*Whilst TPOs are a legal requirement they may not always be digitised accurately. Users of this data should not assume this data is totally accurate and should consult the specific local authority for more detail before making any decisions* A TPO is made by the Local Authority, under Section 160 of the Town and Country Planning (Scotland) Act 1997, and within the procedures set out in the Town and Country Planning (Tree Preservation Order and Trees in Conservation Areas) (Scotland) Regulations 1975-1984. They are made to protect individual trees, groups of trees or woodlands which have particular amenity value, make a significant contribution to the landscape or townscape or because there may be a potential threat to the trees. Deciding which trees qualify to become protected the local authority must ensure that the trees contribute to the amenity and attractiveness of an area and be under threat in some way. Either individual specimens or groups can be protected in a single Order. There are no guidelines on which species of tree can be included in an Order. The process starts with a Provisional Order, this is served on the owner of the land and comes into effect immediately. Once confirmed, the TPO will remain indefinitely and are recorded in the Land Register of Scotland. They then become legal burdens on the land occupied by present and future owners so that when the land is sold on, the title passes on with the TPO. TPOs are collected as both polygon and point datasets. In some local authorities there will be some overlap of these features.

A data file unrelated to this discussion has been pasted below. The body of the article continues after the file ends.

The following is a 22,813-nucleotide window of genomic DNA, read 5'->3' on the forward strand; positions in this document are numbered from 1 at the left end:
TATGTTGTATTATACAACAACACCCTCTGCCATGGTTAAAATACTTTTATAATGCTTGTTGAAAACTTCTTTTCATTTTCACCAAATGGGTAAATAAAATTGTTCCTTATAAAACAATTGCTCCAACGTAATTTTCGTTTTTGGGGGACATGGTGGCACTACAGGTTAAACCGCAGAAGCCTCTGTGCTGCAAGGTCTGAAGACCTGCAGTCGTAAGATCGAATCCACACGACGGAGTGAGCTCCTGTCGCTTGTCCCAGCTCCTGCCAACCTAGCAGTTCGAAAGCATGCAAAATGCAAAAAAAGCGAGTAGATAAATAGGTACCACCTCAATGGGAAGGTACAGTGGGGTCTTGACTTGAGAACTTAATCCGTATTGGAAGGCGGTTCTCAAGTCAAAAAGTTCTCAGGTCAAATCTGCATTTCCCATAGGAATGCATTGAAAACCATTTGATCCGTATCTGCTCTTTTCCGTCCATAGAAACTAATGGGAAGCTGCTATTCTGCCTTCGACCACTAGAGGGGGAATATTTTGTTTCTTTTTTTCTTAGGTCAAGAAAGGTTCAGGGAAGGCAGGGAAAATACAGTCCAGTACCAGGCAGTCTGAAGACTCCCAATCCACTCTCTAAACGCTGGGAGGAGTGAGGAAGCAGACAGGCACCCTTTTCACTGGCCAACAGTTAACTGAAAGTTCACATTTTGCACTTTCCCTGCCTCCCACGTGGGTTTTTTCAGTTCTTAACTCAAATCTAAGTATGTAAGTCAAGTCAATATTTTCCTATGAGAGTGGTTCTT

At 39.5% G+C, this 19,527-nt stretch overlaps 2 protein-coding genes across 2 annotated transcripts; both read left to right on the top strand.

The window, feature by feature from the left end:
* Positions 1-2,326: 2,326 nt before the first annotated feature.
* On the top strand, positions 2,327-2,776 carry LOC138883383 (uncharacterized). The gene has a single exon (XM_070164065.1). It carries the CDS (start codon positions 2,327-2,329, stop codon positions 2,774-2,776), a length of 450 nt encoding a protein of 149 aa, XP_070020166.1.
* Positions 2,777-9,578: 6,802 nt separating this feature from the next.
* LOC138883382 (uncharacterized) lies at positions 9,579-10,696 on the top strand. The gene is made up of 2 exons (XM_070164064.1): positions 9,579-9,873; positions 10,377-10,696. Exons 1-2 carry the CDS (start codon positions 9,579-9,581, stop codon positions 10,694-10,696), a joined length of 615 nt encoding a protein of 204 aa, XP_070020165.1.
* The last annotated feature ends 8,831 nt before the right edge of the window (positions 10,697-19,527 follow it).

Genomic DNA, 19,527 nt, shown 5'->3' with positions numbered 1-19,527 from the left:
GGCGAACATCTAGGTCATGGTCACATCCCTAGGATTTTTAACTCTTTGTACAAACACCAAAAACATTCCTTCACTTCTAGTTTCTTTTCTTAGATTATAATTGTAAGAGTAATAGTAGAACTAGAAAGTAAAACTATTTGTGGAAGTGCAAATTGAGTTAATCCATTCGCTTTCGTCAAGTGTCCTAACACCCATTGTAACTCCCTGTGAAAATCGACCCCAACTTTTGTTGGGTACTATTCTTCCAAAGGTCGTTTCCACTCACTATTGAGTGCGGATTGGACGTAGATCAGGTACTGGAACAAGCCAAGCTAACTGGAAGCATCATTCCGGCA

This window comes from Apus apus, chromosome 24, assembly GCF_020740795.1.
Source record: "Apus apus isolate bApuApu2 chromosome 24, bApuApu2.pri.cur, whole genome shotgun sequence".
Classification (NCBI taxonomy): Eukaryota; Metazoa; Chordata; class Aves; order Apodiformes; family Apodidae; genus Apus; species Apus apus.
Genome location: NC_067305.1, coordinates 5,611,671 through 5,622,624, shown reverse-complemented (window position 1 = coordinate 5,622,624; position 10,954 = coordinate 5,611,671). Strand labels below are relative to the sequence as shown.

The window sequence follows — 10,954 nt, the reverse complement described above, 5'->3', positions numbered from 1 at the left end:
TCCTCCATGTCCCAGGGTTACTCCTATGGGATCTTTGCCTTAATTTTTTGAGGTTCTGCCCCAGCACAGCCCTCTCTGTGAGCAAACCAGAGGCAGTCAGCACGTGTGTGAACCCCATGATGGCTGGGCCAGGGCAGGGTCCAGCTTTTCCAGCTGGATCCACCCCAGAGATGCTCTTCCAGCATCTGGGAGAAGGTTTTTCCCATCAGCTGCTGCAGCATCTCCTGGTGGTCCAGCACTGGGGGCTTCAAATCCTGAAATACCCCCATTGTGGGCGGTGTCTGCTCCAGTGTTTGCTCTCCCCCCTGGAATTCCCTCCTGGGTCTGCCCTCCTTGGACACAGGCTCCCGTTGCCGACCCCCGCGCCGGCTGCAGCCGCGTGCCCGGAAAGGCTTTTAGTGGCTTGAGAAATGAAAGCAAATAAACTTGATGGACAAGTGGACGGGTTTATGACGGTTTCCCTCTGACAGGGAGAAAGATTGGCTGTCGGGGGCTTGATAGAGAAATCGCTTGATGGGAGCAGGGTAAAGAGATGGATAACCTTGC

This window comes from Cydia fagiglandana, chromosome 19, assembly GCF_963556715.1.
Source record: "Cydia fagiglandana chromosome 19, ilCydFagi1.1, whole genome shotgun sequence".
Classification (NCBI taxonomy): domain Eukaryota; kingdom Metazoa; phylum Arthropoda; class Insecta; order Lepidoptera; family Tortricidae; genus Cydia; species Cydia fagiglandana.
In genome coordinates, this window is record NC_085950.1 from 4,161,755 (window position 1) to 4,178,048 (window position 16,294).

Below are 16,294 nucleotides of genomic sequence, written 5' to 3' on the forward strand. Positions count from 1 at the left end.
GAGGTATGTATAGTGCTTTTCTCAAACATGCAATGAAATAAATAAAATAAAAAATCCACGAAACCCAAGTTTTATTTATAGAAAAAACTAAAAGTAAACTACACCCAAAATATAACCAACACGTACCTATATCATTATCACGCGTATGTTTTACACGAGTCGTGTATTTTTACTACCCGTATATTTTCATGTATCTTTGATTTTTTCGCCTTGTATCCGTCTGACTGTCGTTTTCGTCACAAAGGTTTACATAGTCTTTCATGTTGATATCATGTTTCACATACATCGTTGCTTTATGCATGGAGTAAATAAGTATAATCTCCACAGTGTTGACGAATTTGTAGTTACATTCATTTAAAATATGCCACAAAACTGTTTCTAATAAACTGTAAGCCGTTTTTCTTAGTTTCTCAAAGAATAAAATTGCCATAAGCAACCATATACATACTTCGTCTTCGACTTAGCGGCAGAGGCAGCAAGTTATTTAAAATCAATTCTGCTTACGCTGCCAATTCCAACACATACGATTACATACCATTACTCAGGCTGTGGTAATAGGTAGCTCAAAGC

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SSDI Record: Tree Preservation Orders


Vacant and Derelict Land

Description
The Scottish Vacant and Derelict Land Survey is a national data collection undertaken to establish the extent and state of vacant and derelict land in Scotland. The survey has been operating since 1988. This survey is associated with the Scottish Vacant and Derelict Land Fund, under which cash allocations are made to local authorities. Every year the Scottish Government Communities Analytical Services produce a comprehensive national survey based on data collected and processed from all Local Authorities and Loch Lomond and Trossachs National Park Authority. The Spatial Hub takes this survey data and joins it (using site ID) to the polygon site information provided by local authorities.

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SSDI Record: Vacant and Derelict Land

Data collected on: 21 August 2017